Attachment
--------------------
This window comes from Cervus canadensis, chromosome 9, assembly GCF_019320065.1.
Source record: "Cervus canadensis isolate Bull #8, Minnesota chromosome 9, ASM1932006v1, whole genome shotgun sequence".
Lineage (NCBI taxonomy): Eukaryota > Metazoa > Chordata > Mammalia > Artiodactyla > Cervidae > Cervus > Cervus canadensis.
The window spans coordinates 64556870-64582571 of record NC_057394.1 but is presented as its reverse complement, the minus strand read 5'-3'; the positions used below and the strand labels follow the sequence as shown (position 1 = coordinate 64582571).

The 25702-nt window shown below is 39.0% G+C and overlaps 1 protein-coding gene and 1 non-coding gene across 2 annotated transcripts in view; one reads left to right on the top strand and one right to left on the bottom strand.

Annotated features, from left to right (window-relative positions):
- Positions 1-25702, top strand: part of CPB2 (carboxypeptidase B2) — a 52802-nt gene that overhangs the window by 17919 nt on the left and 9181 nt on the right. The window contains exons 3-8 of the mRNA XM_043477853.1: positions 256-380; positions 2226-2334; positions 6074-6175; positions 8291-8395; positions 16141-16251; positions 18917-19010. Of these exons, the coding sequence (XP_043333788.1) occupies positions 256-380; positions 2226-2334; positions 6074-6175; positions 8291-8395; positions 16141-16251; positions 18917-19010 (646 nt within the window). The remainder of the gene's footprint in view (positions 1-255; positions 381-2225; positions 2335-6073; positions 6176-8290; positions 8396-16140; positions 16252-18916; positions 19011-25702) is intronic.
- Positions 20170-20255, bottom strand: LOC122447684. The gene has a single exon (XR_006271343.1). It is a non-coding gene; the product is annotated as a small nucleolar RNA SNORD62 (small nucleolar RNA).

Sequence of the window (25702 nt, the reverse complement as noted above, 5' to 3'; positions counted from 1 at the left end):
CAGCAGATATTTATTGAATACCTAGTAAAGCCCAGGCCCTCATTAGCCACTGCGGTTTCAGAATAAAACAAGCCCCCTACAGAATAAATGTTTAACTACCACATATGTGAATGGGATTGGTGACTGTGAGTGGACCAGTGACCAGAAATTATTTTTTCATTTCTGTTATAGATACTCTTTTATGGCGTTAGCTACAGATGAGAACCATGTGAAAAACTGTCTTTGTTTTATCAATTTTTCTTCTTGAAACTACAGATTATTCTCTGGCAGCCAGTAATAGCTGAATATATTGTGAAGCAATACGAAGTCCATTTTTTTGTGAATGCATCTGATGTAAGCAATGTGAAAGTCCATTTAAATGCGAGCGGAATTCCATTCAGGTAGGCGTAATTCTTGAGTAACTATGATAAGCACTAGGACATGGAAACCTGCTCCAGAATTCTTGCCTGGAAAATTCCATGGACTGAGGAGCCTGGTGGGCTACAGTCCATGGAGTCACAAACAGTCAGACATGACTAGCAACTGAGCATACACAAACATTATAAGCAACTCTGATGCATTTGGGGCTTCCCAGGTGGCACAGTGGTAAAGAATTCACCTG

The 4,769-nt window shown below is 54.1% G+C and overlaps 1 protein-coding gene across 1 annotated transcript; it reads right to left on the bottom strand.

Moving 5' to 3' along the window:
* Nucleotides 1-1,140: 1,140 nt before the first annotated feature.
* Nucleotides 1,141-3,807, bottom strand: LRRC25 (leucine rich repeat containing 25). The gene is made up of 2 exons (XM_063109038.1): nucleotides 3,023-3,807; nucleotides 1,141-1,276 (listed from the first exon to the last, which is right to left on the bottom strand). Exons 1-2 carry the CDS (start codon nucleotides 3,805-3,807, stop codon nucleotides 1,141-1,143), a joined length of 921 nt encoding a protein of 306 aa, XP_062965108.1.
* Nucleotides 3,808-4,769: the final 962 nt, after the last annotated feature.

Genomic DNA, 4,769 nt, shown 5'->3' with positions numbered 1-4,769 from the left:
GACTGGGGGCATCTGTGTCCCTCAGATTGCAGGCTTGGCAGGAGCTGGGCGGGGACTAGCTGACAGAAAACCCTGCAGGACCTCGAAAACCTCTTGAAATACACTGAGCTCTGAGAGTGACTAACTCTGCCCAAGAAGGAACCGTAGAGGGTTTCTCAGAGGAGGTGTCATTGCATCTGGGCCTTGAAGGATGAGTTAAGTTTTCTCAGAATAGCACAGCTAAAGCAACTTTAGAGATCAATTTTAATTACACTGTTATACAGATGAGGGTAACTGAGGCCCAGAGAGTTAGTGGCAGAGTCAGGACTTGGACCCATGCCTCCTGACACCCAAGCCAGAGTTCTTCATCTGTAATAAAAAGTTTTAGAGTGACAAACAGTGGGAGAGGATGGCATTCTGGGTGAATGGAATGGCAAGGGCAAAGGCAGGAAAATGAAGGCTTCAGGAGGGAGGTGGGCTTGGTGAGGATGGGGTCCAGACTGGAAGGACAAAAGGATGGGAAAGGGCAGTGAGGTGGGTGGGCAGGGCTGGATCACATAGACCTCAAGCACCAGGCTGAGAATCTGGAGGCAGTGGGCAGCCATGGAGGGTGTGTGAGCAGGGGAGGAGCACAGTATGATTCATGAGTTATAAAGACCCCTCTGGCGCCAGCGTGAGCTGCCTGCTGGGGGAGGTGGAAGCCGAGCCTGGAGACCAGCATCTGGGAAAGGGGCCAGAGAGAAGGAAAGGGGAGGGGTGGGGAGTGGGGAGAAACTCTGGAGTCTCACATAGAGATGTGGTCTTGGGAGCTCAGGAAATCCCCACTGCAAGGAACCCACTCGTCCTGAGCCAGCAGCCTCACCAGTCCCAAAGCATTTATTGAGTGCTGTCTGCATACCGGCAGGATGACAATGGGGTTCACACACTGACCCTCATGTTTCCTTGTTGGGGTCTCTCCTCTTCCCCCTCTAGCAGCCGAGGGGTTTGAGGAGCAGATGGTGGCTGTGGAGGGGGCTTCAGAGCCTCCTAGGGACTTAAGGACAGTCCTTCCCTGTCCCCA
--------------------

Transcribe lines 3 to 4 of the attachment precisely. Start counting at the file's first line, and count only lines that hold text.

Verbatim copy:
Lineage (NCBI taxonomy): Eukaryota > Metazoa > Chordata > Mammalia > Artiodactyla > Cervidae > Cervus > Cervus canadensis.
The window spans coordinates 64556870-64582571 of record NC_057394.1 but is presented as its reverse complement, the minus strand read 5'-3'; the positions used below and the strand labels follow the sequence as shown (position 1 = coordinate 64582571).